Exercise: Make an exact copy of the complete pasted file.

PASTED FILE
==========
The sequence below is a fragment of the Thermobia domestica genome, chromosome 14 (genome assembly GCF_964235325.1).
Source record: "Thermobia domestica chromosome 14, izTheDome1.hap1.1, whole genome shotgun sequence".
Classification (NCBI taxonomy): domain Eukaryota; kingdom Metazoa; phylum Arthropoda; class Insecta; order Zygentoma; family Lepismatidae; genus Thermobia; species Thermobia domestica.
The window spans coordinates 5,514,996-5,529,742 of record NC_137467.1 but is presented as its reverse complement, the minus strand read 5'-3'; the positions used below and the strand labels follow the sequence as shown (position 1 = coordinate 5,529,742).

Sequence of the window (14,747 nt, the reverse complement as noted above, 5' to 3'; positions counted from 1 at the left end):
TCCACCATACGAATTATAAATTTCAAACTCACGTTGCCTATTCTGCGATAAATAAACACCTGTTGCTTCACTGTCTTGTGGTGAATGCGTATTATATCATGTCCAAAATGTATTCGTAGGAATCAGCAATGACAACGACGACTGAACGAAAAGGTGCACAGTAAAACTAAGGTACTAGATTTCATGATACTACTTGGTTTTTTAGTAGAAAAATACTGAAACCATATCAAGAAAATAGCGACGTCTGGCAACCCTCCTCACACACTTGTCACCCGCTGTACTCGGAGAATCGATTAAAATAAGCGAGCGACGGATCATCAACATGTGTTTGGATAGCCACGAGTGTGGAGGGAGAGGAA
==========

The sequence below is a fragment of the Thermobia domestica genome, chromosome 14 (genome assembly GCF_964235325.1).
Source record: "Thermobia domestica chromosome 14, izTheDome1.hap1.1, whole genome shotgun sequence".
Classification (NCBI taxonomy): domain Eukaryota; kingdom Metazoa; phylum Arthropoda; class Insecta; order Zygentoma; family Lepismatidae; genus Thermobia; species Thermobia domestica.
The window spans coordinates 5,514,996-5,529,742 of record NC_137467.1 but is presented as its reverse complement, the minus strand read 5'-3'; the positions used below and the strand labels follow the sequence as shown (position 1 = coordinate 5,529,742).

Sequence of the window (14,747 nt, the reverse complement as noted above, 5' to 3'; positions counted from 1 at the left end):
TCCACCATACGAATTATAAATTTCAAACTCACGTTGCCTATTCTGCGATAAATAAACACCTGTTGCTTCACTGTCTTGTGGTGAATGCGTATTATATCATGTCCAAAATGTATTCGTAGGAATCAGCAATGACAACGACGACTGAACGAAAAGGTGCACAGTAAAACTAAGGTACTAGATTTCATGATACTACTTGGTTTTTTAGTAGAAAAATACTGAAACCATATCAAGAAAATAGCGACGTCTGGCAACCCTCCTCACACACTTGTCACCCGCTGTACTCGGAGAATCGATTAAAATAAGCGAGCGACGGATCATCAACATGTGTTTGGATAGCCACGAGTGTGGAGGGAGAGGAA